Organizations of all kinds are experiencing a wrenching pandemic of layoffs that is redefining effective leadership and employee notions of motivation, loyalty and commitment.
The psychological employment contract is evolving from one that viewed people as long-term assets to be nurtured and developed to one that sees people as short-term costs to be managed and often cut. Faith-based organizations are not exempt from this paradigmatic shift.
The employees who lose their jobs aren’t the only ones who suffer when an organization lays off staff. Workers who remain in the workplace experience what I call “layoff survivor sickness,” which is characterized by anger, fear and anxiety.
A leader’s job is to rebuild a team decimated by layoffs. Here are five tips to help facilitate this transition.
Brush up on helping skills; lighten up on controlling behavior. Don’t be afraid of feelings and emotions; they are the currency of the realm for helping survivors. Telling survivors to “suck it up” or that they’re lucky to have kept their job is the wrong strategy.
Layoff survivors are not motivated by luck. In fact, evidence is clear that the opposite happens -- they suffer from survivor guilt and its cousins: anxiety and depression. Managers who have been most successful in helping survivors overcome the trauma of layoffs have formed helping relationships with their employees.
This requires managers to practice and, often, re-learn basic helping skills such as active listening, reflecting emotions and giving and receiving non-evaluative feedback. In many years of working with layoff survivors, I have yet to hear the best boss described as excelling in directing, controlling or evaluating. The best bosses are almost always described as empathetic listeners, coaches, straight communicators and helpers.
Helping skills are not soft or touchy-feely -- they are hard. It is much easier to be cynical, controlling and closed than to be open, facilitative and optimistic.
The bad news is that helping skills are not usually what got managers promoted. I’ve found this to be true in faith-based and non-profit organizations as well as in commercial systems. The good news is that most organizational leaders have the ability, and, with some coaching, the desire to learn basic helping skills.
Re-recruit the survivors. The overwhelming consensus of downsizing research is that layoffs do not achieve their “going in” goals. Survivors in most organizations are angry, depressed, anxious and fearful. They are not able or willing to take risks or focus on their work. At the very time organizations need them to be the most creative and energetic employees hunker down in the trenches, absorbed in their own toxic survivor symptoms.
People are not “things” to be added or deleted from the production equation with mathematical sterility. Managers need to move beyond layoff administration and planning into formulating strategies for layoff recovery. This involves re-recruiting demoralized employees and working to help them overcome debilitating emotions.
Facilitate venting. This goes against the cultural norms of many organizations. Whining and complaining generally aren’t tolerated. Ironically, I have found that many non-profit organizations are more rigid in this regard than for-profit organizations.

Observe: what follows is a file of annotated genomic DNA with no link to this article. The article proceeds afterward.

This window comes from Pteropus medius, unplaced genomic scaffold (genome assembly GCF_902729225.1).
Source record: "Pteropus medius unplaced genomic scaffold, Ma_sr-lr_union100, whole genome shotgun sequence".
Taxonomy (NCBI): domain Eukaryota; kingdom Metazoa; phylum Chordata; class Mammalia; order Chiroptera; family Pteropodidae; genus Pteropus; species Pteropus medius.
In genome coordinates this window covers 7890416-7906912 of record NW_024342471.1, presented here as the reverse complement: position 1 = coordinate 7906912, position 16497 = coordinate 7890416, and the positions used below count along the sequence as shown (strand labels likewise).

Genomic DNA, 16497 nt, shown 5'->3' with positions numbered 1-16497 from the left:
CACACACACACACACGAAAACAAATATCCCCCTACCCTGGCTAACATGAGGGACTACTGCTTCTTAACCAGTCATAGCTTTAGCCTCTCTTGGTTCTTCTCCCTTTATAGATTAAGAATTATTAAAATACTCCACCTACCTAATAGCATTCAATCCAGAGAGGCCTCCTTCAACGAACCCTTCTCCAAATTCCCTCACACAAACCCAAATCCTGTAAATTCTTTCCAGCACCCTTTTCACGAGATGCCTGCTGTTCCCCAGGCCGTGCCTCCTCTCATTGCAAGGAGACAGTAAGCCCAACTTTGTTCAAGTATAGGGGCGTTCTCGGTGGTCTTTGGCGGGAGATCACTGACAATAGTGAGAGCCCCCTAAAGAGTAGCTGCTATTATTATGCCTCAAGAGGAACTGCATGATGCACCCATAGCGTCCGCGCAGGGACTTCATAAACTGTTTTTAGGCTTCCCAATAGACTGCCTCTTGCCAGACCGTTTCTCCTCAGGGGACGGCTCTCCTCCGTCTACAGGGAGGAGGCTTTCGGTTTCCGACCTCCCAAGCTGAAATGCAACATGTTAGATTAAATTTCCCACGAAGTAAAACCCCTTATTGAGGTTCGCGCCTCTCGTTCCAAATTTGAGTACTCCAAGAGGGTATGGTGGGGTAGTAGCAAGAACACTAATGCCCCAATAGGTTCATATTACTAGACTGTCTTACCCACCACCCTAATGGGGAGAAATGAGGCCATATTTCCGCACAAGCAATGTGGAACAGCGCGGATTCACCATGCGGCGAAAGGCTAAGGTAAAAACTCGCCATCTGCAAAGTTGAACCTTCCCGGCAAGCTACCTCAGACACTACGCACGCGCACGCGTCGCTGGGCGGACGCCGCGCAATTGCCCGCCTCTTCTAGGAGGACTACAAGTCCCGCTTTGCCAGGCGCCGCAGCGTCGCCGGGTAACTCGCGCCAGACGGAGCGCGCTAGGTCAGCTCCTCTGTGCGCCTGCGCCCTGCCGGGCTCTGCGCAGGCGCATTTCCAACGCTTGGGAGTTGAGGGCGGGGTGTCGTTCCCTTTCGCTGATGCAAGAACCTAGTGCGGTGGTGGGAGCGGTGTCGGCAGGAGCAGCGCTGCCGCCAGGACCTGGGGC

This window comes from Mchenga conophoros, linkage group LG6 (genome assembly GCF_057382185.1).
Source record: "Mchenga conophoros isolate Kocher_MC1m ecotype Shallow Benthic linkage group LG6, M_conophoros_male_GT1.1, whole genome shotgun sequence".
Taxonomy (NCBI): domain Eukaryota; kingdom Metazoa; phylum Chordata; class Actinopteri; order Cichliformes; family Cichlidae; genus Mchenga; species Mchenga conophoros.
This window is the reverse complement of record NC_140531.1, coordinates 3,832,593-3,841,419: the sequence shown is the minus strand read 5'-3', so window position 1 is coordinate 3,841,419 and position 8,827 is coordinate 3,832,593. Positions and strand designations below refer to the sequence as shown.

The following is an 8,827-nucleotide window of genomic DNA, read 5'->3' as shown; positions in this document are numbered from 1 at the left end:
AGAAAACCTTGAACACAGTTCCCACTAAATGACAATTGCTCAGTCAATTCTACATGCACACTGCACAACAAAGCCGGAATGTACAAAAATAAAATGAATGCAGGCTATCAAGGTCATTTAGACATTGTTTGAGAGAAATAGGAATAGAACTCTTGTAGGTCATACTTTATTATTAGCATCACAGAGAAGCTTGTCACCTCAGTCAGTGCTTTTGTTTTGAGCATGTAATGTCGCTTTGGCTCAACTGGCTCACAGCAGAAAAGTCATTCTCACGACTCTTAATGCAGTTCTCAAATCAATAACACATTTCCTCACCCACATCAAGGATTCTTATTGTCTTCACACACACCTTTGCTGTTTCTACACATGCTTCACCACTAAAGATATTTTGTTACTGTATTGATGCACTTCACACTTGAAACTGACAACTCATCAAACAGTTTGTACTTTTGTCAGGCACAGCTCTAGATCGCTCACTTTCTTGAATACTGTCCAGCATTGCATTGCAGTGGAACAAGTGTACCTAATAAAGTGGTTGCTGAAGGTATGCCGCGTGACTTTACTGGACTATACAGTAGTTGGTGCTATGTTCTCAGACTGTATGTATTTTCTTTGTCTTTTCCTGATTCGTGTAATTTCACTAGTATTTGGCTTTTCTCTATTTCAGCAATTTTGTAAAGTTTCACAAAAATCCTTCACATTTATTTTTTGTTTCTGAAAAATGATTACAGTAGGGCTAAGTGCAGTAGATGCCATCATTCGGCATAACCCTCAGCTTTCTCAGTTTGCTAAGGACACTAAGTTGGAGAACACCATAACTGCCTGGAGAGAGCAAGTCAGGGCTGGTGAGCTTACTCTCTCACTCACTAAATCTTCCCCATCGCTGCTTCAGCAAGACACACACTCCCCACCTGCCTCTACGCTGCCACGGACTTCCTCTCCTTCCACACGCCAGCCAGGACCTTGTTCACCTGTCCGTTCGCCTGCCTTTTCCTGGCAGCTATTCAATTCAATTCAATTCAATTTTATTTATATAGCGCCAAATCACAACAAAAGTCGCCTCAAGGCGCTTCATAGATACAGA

But the reality is that without the healthy externalization of layoff-induced anger, fear and anxiety, employees will remain crippled by layoff survivor sickness. In fact, research shows their symptoms will get worse. It is essential that managers lead the way in establishing organizationally sanctioned ways to express repressed feelings. Many successful organizations do this in groups with the help of a facilitator; others require managers to meet individually with employees.
Communicate with truth and authenticity. It is a myth that, in troubled times, managerial communication needs to be clear, planned, objective and structured. Expressing uncertainty and ambiguity actually can be useful. Employees would much rather have managers admit they don’t know something than have managers say nothing or make something up.
It is also important that leaders and managers understand and communicate the truth about employment security. When the economy improves, the frequency of mass layoffs will diminish, but long-term, lifetime employment with one organization is a thing of the past. Managers need to encourage employees to maintain transferable marketable skills and continually cultivate their professional networks.
Attract employees with satisfying work. The best strategy for organizational survival in the new reality will be to attract employees with the work itself. The most talented employees will have options; they will choose their employers because they want to be there, not because they have to be there. Employees will be loyal to their profession and motivated more by the work itself rather than the organization where they perform that work.
Successful organizations will help employees self-motivate by finding satisfying work and an inner sense of purpose rather than relying on contrived, external motivational techniques. Employees who are working in congruence with their unique gifts and purpose will perform better and improve their job security.
In the new reality, successful managers will be much more collaborative and have the ability to lead empowered employees. Employees will not be tied in by benefits, services and social systems that reward fitting in and conformity or motivated by fear of job loss. Helping employees motivate themselves through work that reflects their human spirit seems a perfect opportunity for leaders of faith-based organizations.